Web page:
Making a Test Log

WebTrends On-Premises users can test their customizations using a test log. Here’s one approach to making one.

Applies to:  On-Premises (Software) version of WebTrends

Every On-Premises user should know how to make a test log.  It’s essential if you want to

  • be absolutely sure your customizations are right
  • just want a bunch of data to analyze, for your own WebTrends practicing

It usually takes only a few minutes to make a test log and feed it into a test WebTrends report profile.  In this post I describe one way to do it.

There are a lot of steps below, but if you understand how WebTrends and log files work together in a general way, you shouldn’t have any trouble and you can probably skim most of it.

Steps 6 and 7 in the second section are the value-adds of this post, the details that most people don’t think about.

You’ll need:

  • Access to existing logs (ones you already feed to WebTrends)
  • Admin access to WebTrends (the ability to create a new profile, Data Source, custom report, etc)
  • A plain text editor, preferably one that will handle large files, for example TextPad.  NotePad will work okay if your logs aren’t very big.
  • Knowledge of what you want to test, i.e. what parameters, URLs, whatever.
    • If you already know what you want in the log, you can build a short hypothetical visit in a fresh log by making copies of just one log file line, then editing the lines so they work as one visit.
    • Or go to your site and click around, making your own test visit that you can isolate into a test log and analyze by itself.  Often, just a few lines will be all you need to test.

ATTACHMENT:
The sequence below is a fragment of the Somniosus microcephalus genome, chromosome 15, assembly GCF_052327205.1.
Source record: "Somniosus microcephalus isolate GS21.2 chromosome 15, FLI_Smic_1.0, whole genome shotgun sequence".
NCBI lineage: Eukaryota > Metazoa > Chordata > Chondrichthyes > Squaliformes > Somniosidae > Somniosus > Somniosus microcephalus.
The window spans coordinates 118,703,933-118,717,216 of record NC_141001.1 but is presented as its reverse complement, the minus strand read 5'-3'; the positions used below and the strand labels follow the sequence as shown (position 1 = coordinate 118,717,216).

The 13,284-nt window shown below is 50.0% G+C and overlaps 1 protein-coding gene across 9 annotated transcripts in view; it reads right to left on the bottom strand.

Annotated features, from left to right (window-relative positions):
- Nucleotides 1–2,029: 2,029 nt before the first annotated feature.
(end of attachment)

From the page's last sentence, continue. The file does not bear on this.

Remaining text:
• If you mainly want bulk data as a WebTrends sandbox, do a lot of clicking.  Change browsers and erase cookies as you go in order to make yourself look like more than one visitor.  Use this as a core and copy, paste, jumble up to make the file bulkier.  You’ll straighten it out in Step 5.
    • For bulk data, you can also install a crawler and tell it to crawl your site, then use the resulting log.   HTTP Track is one crawler; see Wikipedia for others.  (contribute a little $$ to Wikipedia while you’re at it!)
    • Also using a crawler, you can feed it a list of the important URLs, then use the resulting log.

Steps to create a test log:

  1. Find out where the current logs are located.  A basic way to find out is to edit a profile, identify the profile’s Data Source, then edit that Data Source  to see the file location info.
  2. With the text editor, create a new empty file.